From 2001 to 2007, 69 million people in the US (24% of the population) had to travel farther to the nearest trauma center, with almost 16 million having to travel an additional 30 minutes or more. This deterioration in geographical access has been more acute in communities with high shares of poor, uninsured, and African American populations.
Our findings reveal that rural communities have a higher risk of experiencing declines in geographical access than urban communities. This is concerning because, at baseline, residents in these areas already must travel farther to reach their nearest trauma center. As our results and prior studies demonstrate, rural communities suffer from a lack of generalist and specialist physician presence.(33
) These findings are in the context of an even worsening situation for patients needing emergency care in rural areas. In fact, 11.3% of rural hospitals closed from 1990–1999, while the number of emergency visits to rural hospitals rose over 20%.(34
Despite the emphasis on decreasing disparities in the healthcare system, we show that geographical access to trauma centers, measured by driving times, has not improved. Indeed, geographic access to these services has deteriorated for vulnerable populations. Trauma centers provide expensive care to higher proportions of vulnerable populations and have lower cost recovery when compared with hospitals without trauma centers.(8
) Because urban and suburban trauma centers are usually considered unprofitable, they often depend on public financing mechanisms to survive. There are no federal or state mandates for trauma centers or their locations.
In times of increasing economic hardship, it is possible that some trauma center closures might be due to coordination and consolidation of health care centers in order to improve efficiency and patient outcomes. We therefore cannot assume that closures are uniformly harmful to the community. Optimizing patient outcomes may therefore require better coordination of trauma services at the regional level.(37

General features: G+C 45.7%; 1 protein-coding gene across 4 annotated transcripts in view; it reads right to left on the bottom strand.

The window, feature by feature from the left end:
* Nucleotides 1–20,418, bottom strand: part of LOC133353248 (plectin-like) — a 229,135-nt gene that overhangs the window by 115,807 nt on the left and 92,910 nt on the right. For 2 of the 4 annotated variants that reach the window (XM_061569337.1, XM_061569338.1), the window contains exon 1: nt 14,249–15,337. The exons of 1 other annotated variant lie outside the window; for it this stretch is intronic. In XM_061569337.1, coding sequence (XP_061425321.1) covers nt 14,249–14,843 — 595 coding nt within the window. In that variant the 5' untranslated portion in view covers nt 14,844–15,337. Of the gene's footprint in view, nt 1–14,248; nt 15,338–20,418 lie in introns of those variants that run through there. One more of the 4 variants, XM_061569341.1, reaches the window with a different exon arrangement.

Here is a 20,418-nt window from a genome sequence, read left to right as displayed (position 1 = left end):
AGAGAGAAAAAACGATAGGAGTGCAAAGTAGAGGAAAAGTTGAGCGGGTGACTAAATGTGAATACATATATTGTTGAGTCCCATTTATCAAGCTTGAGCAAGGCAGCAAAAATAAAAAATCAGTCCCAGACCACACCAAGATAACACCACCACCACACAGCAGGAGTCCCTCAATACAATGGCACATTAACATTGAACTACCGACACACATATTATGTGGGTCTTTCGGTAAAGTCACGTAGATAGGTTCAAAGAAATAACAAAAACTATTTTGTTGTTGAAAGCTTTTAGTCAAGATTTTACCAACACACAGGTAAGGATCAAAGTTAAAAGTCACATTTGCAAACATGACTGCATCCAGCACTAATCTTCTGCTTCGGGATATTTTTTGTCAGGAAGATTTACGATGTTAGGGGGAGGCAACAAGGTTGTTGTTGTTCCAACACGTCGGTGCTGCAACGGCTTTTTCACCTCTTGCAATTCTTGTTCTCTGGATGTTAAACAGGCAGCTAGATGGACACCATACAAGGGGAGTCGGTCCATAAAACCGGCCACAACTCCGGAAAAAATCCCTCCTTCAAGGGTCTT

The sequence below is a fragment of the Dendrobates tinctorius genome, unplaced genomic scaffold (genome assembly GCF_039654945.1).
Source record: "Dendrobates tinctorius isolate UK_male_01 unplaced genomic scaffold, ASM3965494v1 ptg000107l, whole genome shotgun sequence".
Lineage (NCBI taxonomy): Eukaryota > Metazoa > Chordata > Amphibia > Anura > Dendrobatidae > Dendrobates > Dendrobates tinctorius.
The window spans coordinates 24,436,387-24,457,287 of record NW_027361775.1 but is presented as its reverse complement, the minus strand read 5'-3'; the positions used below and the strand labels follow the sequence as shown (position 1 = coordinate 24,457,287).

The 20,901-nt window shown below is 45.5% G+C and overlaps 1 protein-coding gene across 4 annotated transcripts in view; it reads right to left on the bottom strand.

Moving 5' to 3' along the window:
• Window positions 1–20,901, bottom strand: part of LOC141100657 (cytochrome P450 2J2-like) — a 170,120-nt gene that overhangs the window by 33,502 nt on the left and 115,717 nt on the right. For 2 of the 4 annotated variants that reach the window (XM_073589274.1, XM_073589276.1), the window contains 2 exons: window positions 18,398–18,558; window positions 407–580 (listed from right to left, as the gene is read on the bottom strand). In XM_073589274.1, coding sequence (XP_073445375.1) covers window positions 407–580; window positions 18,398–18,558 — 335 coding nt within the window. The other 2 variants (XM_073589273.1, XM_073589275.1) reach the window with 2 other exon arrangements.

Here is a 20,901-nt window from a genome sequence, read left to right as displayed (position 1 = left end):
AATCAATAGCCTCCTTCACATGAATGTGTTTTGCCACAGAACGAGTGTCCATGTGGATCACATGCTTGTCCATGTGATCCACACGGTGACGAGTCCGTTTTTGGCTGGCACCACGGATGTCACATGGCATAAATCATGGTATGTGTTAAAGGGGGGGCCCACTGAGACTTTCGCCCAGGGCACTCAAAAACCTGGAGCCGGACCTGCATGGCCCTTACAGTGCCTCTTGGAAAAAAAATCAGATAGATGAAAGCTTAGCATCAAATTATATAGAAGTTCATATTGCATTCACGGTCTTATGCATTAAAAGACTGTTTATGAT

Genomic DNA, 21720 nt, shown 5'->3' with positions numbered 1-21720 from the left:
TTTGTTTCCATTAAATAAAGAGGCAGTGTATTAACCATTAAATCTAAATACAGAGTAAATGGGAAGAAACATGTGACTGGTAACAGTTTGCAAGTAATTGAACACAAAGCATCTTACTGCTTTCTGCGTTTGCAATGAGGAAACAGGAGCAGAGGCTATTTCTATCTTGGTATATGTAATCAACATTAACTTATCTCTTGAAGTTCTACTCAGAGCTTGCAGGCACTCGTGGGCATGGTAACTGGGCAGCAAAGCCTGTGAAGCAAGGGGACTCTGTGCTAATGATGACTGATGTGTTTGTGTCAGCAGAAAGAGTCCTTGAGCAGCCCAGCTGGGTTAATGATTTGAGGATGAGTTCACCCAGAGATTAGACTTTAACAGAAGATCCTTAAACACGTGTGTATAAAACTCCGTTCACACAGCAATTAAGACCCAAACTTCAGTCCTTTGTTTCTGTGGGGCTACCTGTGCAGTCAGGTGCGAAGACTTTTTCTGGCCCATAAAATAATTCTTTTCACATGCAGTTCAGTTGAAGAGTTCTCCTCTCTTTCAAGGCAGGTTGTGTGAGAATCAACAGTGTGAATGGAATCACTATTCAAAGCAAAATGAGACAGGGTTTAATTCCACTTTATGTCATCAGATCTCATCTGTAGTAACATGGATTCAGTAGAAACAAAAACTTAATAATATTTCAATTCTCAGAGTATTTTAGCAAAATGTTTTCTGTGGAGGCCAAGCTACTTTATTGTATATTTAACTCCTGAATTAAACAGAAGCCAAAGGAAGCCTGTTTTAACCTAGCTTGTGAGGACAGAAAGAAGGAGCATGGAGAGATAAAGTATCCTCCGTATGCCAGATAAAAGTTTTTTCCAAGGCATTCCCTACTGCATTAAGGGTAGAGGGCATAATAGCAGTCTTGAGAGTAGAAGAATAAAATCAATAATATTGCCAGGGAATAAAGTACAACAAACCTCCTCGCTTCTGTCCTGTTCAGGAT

) The purpose of this analysis is to document how geographic access to trauma centers has changed over time, with the understanding that financial pressures and other documented market factors are predictors of trauma center survival.(10
Trauma center closures are less often predicated on purposeful evaluation of health outcomes and desire to shut down poor-performers, and more often the result of financial hardships and an inability to offer a wide selection of services (7
) especially in communities that need it most. It is important to note that a decreased number of trauma centers does not imply poorer care for these populations, depending on the ability of the system to triage and transport (including aeromedical) patients to the most appropriate facilities.
Our findings provide evidence that poor and African American communities and rural dwellers are disproportionately affected by deteriorating trauma care access. Over the past 2 decades, disparities in health indicators such as mortality from traumatic injuries have worsened for vulnerable populations including black, Hispanic and low-income groups.(39
) Deteriorating access to emergency care, such as trauma systems, could create systemic disparities of care for vulnerable patients.(40
We do not attempt to draw causal relationships but only to substantiate concerns about associations of increased trauma center closures in vulnerable communities and to alert policymakers about them. Potential policy implications could include bolstering financing mechanisms, such as reimbursement for injuries, specifically for hospitals that see a larger proportion of African American, uninsured, or poor populations. For rural areas, it is critical that agreements between existing trauma centers be created to potentially increase access to aeromedical transport.
It is important to build upon this research, which looks at the changes in geographic placement of trauma centers, to study how trauma center closures affect patient outcomes. The overall goal is to progress toward a healthcare system that provides equitable, competent, cost-effective acute care. While this does not equate to establishing a trauma center in every city, it does require careful examination of the effects of closures on individual communities -not simply as dictated by market forces or pressures. The goal of our research is to provide an empirical basis on which policymakers and healthcare providers can rely to establish regionalization schemes designed to provide efficient and equitable access to life-saving care.